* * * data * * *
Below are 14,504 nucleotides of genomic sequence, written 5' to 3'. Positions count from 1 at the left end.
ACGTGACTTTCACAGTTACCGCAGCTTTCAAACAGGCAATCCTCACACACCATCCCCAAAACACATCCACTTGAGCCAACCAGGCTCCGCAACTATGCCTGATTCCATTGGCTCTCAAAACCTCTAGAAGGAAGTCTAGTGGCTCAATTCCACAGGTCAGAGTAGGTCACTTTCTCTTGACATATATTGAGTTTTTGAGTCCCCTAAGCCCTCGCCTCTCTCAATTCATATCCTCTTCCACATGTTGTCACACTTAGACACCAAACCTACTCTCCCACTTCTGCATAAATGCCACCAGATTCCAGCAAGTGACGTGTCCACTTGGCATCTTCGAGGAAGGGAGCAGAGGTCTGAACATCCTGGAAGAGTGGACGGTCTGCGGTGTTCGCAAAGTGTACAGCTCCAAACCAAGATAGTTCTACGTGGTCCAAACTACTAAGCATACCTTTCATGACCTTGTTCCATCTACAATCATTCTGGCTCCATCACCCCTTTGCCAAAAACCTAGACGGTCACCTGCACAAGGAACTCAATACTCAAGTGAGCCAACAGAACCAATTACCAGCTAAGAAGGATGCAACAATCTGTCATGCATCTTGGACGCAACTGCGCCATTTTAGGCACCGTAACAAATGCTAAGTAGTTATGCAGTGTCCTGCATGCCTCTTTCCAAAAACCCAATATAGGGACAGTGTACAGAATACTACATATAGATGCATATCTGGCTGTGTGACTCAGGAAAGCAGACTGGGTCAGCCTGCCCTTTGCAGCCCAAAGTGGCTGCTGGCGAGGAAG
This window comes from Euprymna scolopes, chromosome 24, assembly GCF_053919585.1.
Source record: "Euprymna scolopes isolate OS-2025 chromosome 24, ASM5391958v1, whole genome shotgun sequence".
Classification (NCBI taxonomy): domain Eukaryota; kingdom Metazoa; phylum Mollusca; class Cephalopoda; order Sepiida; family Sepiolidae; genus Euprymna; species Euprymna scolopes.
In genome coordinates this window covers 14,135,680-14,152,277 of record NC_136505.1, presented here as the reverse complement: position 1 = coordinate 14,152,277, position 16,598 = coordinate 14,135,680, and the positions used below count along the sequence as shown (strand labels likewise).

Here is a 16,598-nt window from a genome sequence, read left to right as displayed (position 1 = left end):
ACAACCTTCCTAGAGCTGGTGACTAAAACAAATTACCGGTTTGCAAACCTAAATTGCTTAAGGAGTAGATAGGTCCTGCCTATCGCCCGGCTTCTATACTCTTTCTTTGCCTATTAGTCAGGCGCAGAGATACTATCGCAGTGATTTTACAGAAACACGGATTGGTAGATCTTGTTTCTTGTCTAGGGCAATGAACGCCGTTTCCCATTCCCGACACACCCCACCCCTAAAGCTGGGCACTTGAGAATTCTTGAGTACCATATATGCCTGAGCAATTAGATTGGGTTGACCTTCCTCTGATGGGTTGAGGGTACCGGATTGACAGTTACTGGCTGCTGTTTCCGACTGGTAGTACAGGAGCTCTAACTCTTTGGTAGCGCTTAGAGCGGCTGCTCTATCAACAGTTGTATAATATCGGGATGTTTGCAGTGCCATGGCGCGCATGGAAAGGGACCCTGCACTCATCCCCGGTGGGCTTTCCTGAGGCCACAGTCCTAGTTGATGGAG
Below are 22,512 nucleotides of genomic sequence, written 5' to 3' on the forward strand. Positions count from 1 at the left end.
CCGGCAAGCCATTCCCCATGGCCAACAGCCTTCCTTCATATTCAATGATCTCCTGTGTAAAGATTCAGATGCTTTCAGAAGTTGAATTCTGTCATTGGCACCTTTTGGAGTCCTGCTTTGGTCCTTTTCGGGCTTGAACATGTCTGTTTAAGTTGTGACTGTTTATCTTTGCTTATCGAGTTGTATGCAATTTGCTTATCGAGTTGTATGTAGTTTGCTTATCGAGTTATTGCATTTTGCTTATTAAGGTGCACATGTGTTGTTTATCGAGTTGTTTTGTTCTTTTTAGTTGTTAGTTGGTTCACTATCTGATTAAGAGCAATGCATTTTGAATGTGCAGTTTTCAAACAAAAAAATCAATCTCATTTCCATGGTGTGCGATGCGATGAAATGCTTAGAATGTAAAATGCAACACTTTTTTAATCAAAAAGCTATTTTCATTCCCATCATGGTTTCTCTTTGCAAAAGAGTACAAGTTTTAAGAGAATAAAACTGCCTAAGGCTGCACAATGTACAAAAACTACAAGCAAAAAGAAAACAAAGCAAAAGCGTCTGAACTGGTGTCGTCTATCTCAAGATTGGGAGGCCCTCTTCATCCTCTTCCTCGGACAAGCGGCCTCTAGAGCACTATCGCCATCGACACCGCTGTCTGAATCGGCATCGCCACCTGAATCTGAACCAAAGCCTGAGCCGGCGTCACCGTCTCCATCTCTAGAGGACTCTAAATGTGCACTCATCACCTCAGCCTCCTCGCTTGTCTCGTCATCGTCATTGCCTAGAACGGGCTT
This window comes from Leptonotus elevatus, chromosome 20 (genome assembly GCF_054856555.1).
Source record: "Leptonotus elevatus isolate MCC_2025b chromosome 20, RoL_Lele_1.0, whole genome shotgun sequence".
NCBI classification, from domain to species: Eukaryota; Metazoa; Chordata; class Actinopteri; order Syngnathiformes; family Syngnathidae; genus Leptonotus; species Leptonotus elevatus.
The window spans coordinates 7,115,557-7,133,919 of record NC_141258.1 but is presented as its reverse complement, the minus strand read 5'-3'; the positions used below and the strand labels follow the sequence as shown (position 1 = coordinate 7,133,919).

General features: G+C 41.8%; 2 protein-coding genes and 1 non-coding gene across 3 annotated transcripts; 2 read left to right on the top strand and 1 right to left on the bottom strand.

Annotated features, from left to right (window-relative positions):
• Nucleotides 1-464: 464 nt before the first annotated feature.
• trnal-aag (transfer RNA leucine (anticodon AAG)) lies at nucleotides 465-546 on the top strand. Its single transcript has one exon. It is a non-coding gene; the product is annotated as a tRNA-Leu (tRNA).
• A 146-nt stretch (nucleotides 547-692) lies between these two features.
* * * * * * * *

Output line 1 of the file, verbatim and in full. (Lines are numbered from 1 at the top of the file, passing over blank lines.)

Below are 14,504 nucleotides of genomic sequence, written 5' to 3'. Positions count from 1 at the left end.